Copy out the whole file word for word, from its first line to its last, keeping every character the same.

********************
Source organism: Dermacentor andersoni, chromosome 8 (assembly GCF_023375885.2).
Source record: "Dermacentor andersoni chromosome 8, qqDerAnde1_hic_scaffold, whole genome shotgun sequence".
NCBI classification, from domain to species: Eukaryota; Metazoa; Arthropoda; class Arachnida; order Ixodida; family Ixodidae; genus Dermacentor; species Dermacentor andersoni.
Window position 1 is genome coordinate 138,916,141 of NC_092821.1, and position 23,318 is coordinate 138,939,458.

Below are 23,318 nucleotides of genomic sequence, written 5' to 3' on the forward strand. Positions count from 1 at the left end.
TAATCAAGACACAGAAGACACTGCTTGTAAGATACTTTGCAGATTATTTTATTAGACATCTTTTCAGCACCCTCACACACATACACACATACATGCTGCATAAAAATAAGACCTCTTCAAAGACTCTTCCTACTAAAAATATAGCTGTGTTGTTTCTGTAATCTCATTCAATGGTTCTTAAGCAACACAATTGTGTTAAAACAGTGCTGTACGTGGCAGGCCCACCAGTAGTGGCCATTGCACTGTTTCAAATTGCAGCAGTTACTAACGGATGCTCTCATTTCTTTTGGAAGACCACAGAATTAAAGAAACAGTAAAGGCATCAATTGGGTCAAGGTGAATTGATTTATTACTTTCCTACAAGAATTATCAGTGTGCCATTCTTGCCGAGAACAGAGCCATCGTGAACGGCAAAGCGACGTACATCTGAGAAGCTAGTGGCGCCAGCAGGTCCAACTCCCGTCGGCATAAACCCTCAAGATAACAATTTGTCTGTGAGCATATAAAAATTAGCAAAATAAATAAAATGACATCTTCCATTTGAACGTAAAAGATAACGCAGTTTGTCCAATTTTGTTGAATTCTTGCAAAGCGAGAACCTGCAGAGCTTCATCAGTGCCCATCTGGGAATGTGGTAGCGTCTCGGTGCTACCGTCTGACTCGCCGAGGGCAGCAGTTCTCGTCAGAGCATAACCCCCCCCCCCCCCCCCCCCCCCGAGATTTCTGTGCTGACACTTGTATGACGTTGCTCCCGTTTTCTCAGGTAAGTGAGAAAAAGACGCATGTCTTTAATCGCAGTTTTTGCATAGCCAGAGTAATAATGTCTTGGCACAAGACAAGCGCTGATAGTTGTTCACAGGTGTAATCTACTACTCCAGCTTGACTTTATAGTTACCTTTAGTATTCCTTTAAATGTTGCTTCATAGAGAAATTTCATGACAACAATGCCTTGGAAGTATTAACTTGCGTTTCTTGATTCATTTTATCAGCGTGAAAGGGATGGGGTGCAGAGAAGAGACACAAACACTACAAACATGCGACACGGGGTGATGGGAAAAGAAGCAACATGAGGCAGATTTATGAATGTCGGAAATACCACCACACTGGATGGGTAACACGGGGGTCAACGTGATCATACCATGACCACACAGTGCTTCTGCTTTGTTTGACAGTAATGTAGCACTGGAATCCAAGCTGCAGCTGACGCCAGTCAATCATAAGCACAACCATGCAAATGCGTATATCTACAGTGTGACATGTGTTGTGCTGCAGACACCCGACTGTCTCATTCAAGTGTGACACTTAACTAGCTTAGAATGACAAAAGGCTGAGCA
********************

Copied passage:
Source organism: Dermacentor andersoni, chromosome 8 (assembly GCF_023375885.2).
Source record: "Dermacentor andersoni chromosome 8, qqDerAnde1_hic_scaffold, whole genome shotgun sequence".
NCBI classification, from domain to species: Eukaryota; Metazoa; Arthropoda; class Arachnida; order Ixodida; family Ixodidae; genus Dermacentor; species Dermacentor andersoni.
Window position 1 is genome coordinate 138,916,141 of NC_092821.1, and position 23,318 is coordinate 138,939,458.

Below are 23,318 nucleotides of genomic sequence, written 5' to 3' on the forward strand. Positions count from 1 at the left end.
TAATCAAGACACAGAAGACACTGCTTGTAAGATACTTTGCAGATTATTTTATTAGACATCTTTTCAGCACCCTCACACACATACACACATACATGCTGCATAAAAATAAGACCTCTTCAAAGACTCTTCCTACTAAAAATATAGCTGTGTTGTTTCTGTAATCTCATTCAATGGTTCTTAAGCAACACAATTGTGTTAAAACAGTGCTGTACGTGGCAGGCCCACCAGTAGTGGCCATTGCACTGTTTCAAATTGCAGCAGTTACTAACGGATGCTCTCATTTCTTTTGGAAGACCACAGAATTAAAGAAACAGTAAAGGCATCAATTGGGTCAAGGTGAATTGATTTATTACTTTCCTACAAGAATTATCAGTGTGCCATTCTTGCCGAGAACAGAGCCATCGTGAACGGCAAAGCGACGTACATCTGAGAAGCTAGTGGCGCCAGCAGGTCCAACTCCCGTCGGCATAAACCCTCAAGATAACAATTTGTCTGTGAGCATATAAAAATTAGCAAAATAAATAAAATGACATCTTCCATTTGAACGTAAAAGATAACGCAGTTTGTCCAATTTTGTTGAATTCTTGCAAAGCGAGAACCTGCAGAGCTTCATCAGTGCCCATCTGGGAATGTGGTAGCGTCTCGGTGCTACCGTCTGACTCGCCGAGGGCAGCAGTTCTCGTCAGAGCATAACCCCCCCCCCCCCCCCCCCCCCCGAGATTTCTGTGCTGACACTTGTATGACGTTGCTCCCGTTTTCTCAGGTAAGTGAGAAAAAGACGCATGTCTTTAATCGCAGTTTTTGCATAGCCAGAGTAATAATGTCTTGGCACAAGACAAGCGCTGATAGTTGTTCACAGGTGTAATCTACTACTCCAGCTTGACTTTATAGTTACCTTTAGTATTCCTTTAAATGTTGCTTCATAGAGAAATTTCATGACAACAATGCCTTGGAAGTATTAACTTGCGTTTCTTGATTCATTTTATCAGCGTGAAAGGGATGGGGTGCAGAGAAGAGACACAAACACTACAAACATGCGACACGGGGTGATGGGAAAAGAAGCAACATGAGGCAGATTTATGAATGTCGGAAATACCACCACACTGGATGGGTAACACGGGGGTCAACGTGATCATACCATGACCACACAGTGCTTCTGCTTTGTTTGACAGTAATGTAGCACTGGAATCCAAGCTGCAGCTGACGCCAGTCAATCATAAGCACAACCATGCAAATGCGTATATCTACAGTGTGACATGTGTTGTGCTGCAGACACCCGACTGTCTCATTCAAGTGTGACACTTAACTAGCTTAGAATGACAAAAGGCTGAGCA